Adrian Saville is a FoQer (Friend of Quirk) and our guest author today. Adrian is the CIO of Cannon Asset Managers, a visiting professor at the Gordon Institute of Business Science, and an Economist Intelligence Unit Business Professor of the Year Awards nominee.
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Traditional economics is based on the assumption that people are rational beings and they make rational decisions. Thus, economics defines homo economicus, or the economic human, as having the ability to make sound judgments toward maximising their utility as a consumer, or maximising economic profit as a producer. As an example, traditional economics argues that an increase in price causes people to demand less of a good or a service. Yet there are many cases where people do not behave in the rational manner that traditional economics assumes. Advertising bans, for instance, see people consuming more of a good once the ban is in place. Additionally, people are willing to pay a higher price for the exact same wine if they are not equipped to identify the wines as identical (see below).
Despite this fundamental weakness, traditional economics remains widely taught in universities and business schools and tends to dominate business decision making. As a result, when considering how consumers will react to a price increase, the default position tends to be informed by traditional economics. This shortfall in economic thinking has implications for all industries, including marketing and advertising. As Rory Sutherland, Vice Chairman of the Ogilvy Group recently observed: “The great issue in our industry over the last 15 years is that, while there has been an explosion in the technologies and media available to marketers, our models and metrics describing human behaviour and decision-making have often been left stuck in the 1970s.”
The time to update our models of how homo economicus behaves is long overdue. Behavioural economics offers the much needed remedy that looks at the way people make decisions which, as already suggested, are often irrational. By providing insights into the decision-making of the economic human, behavioural economics gives us a better understanding of how to build reliable economic models and more robust business models, which makes for better business. In the same breath, behavioural economics allows irrational consumers or producers to make better decisions.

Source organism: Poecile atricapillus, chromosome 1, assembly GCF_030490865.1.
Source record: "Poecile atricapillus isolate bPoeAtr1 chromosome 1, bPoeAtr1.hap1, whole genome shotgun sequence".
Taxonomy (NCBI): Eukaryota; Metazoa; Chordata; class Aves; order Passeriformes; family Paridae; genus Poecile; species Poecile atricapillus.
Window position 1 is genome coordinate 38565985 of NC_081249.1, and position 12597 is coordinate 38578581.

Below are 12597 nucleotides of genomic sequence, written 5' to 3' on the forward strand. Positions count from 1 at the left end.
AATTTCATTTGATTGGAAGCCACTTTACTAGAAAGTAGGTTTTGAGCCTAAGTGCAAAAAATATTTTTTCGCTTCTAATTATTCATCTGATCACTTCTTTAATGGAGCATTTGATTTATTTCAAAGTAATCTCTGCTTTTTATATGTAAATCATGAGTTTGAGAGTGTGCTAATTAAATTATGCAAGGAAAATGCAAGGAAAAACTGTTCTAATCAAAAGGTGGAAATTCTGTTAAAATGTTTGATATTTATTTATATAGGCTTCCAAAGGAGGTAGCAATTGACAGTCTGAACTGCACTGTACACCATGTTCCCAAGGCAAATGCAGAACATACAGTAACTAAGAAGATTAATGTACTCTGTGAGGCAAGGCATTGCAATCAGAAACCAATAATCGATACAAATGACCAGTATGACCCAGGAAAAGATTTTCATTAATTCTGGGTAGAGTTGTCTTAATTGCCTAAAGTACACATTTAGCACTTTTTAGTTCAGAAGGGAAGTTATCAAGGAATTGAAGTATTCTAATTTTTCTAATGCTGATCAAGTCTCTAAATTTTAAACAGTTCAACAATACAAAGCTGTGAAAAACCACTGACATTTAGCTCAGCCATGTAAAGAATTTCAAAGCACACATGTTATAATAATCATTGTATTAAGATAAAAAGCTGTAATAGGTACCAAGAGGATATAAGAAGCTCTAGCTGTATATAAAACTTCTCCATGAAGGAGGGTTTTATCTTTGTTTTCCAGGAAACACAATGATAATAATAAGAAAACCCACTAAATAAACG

Behavioural economics is built on the foundation that biases or irrational behaviour can be grouped under one of two headings, namely heuristic biases and frame dependence. Understanding these behavioural biases is of relevance to all industries, including digital marketers. Some of the core arguments are captured below.
In the case of heuristic biases, people make decisions based on approximate rules of thumb rather than a rigorous analysis. They look for cues – heuristics – to help them choose. A perfect example of this comes from a 2008 experiment by Antonio Rangel, associate professor of economics at Caltech, who found that the stated price of wine influenced the subjects’ enjoyment of it, both in terms of how they felt it tasted as well as through activity in the part of the brain associated with pleasure.